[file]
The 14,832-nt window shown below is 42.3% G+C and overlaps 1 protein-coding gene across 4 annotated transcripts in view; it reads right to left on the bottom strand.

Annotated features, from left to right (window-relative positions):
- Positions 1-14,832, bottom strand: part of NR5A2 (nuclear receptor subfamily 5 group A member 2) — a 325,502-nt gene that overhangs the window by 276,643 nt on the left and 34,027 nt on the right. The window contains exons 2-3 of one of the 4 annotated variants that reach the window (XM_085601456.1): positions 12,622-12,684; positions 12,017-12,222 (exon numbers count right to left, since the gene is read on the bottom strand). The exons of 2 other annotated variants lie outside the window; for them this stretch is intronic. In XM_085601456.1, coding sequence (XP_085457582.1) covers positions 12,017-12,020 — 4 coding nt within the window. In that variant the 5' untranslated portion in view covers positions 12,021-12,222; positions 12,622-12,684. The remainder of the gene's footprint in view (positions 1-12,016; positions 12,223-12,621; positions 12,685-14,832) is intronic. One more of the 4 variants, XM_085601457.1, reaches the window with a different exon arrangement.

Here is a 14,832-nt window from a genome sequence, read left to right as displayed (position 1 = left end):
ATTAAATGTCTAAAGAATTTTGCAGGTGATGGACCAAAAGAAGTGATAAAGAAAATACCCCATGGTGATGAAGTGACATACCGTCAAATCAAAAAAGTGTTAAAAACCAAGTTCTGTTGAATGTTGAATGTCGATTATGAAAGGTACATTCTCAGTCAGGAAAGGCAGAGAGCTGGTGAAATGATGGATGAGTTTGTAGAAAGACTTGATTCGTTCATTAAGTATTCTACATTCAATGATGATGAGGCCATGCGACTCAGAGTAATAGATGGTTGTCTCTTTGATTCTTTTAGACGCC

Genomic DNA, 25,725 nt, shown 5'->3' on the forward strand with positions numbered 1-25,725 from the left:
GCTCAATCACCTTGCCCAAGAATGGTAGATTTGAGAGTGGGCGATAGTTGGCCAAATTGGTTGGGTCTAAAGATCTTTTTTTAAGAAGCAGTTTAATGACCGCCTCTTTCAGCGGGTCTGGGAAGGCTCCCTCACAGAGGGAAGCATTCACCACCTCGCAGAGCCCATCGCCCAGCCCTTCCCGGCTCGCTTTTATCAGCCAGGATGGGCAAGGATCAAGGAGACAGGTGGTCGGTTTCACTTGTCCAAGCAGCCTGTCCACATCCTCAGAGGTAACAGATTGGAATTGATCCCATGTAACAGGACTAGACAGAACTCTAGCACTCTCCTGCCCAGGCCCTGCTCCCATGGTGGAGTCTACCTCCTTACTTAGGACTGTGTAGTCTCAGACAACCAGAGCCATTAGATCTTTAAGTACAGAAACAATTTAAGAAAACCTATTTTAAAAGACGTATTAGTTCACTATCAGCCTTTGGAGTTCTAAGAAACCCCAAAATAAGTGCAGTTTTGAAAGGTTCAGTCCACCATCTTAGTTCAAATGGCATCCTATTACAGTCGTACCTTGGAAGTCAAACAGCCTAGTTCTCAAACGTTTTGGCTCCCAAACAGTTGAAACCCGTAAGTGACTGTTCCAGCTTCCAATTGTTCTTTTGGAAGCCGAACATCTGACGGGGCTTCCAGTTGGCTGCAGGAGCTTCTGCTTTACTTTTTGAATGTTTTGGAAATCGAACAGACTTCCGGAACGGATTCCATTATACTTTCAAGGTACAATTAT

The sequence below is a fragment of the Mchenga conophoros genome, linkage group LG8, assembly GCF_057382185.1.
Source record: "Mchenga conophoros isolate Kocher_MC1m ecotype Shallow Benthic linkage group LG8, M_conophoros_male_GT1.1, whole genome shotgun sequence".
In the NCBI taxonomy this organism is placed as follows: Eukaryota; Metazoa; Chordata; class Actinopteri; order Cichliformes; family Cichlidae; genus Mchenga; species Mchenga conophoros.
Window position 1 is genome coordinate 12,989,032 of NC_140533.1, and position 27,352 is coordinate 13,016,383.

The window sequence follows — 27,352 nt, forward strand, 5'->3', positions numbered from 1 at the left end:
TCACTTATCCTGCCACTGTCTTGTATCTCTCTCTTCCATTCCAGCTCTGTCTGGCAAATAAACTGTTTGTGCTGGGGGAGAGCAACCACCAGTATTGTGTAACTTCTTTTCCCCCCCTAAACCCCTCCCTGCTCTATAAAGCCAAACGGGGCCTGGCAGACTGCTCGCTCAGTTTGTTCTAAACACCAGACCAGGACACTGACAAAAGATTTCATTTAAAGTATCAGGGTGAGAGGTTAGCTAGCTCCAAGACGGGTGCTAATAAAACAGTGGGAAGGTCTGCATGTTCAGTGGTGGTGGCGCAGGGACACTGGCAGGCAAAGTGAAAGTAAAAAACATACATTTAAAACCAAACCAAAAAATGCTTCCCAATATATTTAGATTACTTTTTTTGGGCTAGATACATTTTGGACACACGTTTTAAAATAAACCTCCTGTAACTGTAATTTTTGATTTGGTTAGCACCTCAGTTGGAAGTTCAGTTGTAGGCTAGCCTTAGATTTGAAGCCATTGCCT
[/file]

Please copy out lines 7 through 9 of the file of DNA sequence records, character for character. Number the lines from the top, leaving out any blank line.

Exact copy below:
GCTCAATCACCTTGCCCAAGAATGGTAGATTTGAGAGTGGGCGATAGTTGGCCAAATTGGTTGGGTCTAAAGATCTTTTTTTAAGAAGCAGTTTAATGACCGCCTCTTTCAGCGGGTCTGGGAAGGCTCCCTCACAGAGGGAAGCATTCACCACCTCGCAGAGCCCATCGCCCAGCCCTTCCCGGCTCGCTTTTATCAGCCAGGATGGGCAAGGATCAAGGAGACAGGTGGTCGGTTTCACTTGTCCAAGCAGCCTGTCCACATCCTCAGAGGTAACAGATTGGAATTGATCCCATGTAACAGGACTAGACAGAACTCTAGCACTCTCCTGCCCAGGCCCTGCTCCCATGGTGGAGTCTACCTCCTTACTTAGGACTGTGTAGTCTCAGACAACCAGAGCCATTAGATCTTTAAGTACAGAAACAATTTAAGAAAACCTATTTTAAAAGACGTATTAGTTCACTATCAGCCTTTGGAGTTCTAAGAAACCCCAAAATAAGTGCAGTTTTGAAAGGTTCAGTCCACCATCTTAGTTCAAATGGCATCCTATTACAGTCGTACCTTGGAAGTCAAACAGCCTAGTTCTCAAACGTTTTGGCTCCCAAACAGTTGAAACCCGTAAGTGACTGTTCCAGCTTCCAATTGTTCTTTTGGAAGCCGAACATCTGACGGGGCTTCCAGTTGGCTGCAGGAGCTTCTGCTTTACTTTTTGAATGTTTTGGAAATCGAACAGACTTCCGGAACGGATTCCATTATACTTTCAAGGTACAATTAT

The sequence below is a fragment of the Mchenga conophoros genome, linkage group LG8, assembly GCF_057382185.1.
Source record: "Mchenga conophoros isolate Kocher_MC1m ecotype Shallow Benthic linkage group LG8, M_conophoros_male_GT1.1, whole genome shotgun sequence".